António Costa “seen with good eyes in Europe”
Just as so many political watchers have been predicting since 2019, the name of Portugal’s prime minister is among those being considered as possible successors to Charles Michel, President of the European Council, who has announced he is stepping down in the summer.
Costa is seen “with good eyes in Brussels”, writes SIC Notícias today, reporting on comments made in the European parliament yesterday by Secretary of State for European Affairs Tiago Antunes.
Antunes referred to the PM being “highly respected and highly regarded” on the European political landscape.
The potential ‘scandal’ of being involved in a criminal investigation into prevarication/ facilitating, is not in itself an impediment to a position in Europe: Jean-Claude Junker, for example, was elected president of the European Commission in 2014 a year after resigning as prime minister of Luxembourg over a scandal involving the country’s secret services. Current EC boss Ursula Von der Leyen also clinched her top job following a scandal when she was Germany’s defence minister.
What most depends on Costa’s political future are the results of the European Elections in June. If these swing (as polls might suggest) towards the right, his chances may reduce, even if the autonomous investigation into his potential involvement in Operation Influencer finds ‘nothing to see’.
According to State news agency Lusa: “Costa remains a much talked-about name in Brussels (…) one that gathers a lot of support to succeed Michel”.
Lusa refers to “the European edition of Politico – a publication closely read in Brussels, including by political decision-makers – (having) commented that Costa, the figure most likely among European Socialists to occupy a top post, has not been found guilty of anything and could still claim a job in Brussels”.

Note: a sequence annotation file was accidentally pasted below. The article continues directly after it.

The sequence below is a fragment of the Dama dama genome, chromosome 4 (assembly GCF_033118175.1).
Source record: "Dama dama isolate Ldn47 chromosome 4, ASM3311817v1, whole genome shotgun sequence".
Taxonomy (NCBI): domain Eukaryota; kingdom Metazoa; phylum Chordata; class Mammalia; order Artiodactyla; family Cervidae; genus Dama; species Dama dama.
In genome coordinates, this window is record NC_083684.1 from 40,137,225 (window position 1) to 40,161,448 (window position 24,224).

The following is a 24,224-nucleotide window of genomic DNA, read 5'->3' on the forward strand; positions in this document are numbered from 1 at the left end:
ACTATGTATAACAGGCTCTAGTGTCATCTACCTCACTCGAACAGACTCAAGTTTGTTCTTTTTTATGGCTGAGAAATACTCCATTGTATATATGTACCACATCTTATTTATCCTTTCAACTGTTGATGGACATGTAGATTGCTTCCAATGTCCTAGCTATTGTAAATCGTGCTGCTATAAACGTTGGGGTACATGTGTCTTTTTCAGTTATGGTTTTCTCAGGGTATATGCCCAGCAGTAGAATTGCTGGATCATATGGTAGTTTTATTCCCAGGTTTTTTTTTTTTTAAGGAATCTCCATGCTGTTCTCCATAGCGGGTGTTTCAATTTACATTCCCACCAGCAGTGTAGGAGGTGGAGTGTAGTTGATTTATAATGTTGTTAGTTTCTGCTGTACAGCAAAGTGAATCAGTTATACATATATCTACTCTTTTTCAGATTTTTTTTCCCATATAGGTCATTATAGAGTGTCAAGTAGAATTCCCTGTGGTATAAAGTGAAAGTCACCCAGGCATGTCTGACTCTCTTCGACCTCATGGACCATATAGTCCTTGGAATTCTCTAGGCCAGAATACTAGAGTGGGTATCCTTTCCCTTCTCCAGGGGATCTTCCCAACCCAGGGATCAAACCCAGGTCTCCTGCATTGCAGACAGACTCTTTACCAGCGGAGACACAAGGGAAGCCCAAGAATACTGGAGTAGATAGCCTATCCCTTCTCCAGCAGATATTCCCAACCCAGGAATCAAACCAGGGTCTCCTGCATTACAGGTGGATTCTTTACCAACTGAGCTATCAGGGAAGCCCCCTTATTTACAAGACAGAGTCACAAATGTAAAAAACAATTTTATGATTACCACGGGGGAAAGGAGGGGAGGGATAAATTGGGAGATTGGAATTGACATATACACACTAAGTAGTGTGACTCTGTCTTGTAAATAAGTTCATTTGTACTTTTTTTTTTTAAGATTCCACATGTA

All agree, nonetheless, that “a hypothetical candidacy will depend on developments in the investigation – the prime minister needs the case to be cleared up and the suspicions about him to be dispelled with a speed that is not common in Portugal’s court system”.
Among other Socialists, other figures rumoured as possible successors to Michel are Stefan Löfven, a former prime minister of Sweden and current European Commissioner for Employment and Social Affairs, Luxembourg’s Nicolas Schmidt, Mette Frederiksen, the current prime minster of Denmark, and former Finnish prime minister Sanna Marin. The latter two would have in their favour the fact that so far no woman has chaired the Council, but even within the Socialist family their names are not consensual, says Lusa.
In the event that a political figure from the centre-right gets the job – “one of the most talked about names is that of the outgoing prime minister of the Netherlands, Mark Rutte (Liberals), who, however, is also tipped to succeed Jens Stoltenberg as secretary-general of the North Atlantic Treaty Organization.
For now, all scenarios are hypothetical, but there is a slight ‘urgency’. Says Lusa, EU heads of State and government “are under pressure to negotiate and choose the figures who will occupy the top posts (…) in order to avoid the scenario (…) of a power vacuum that would lead to the institution that represents the 27 member governments eventually being led by the head of government that takes over the rotating presidency of the Council of the EU in the second half of this year, Viktor Orbán of Hungary.
Source material: LUSA/ SIC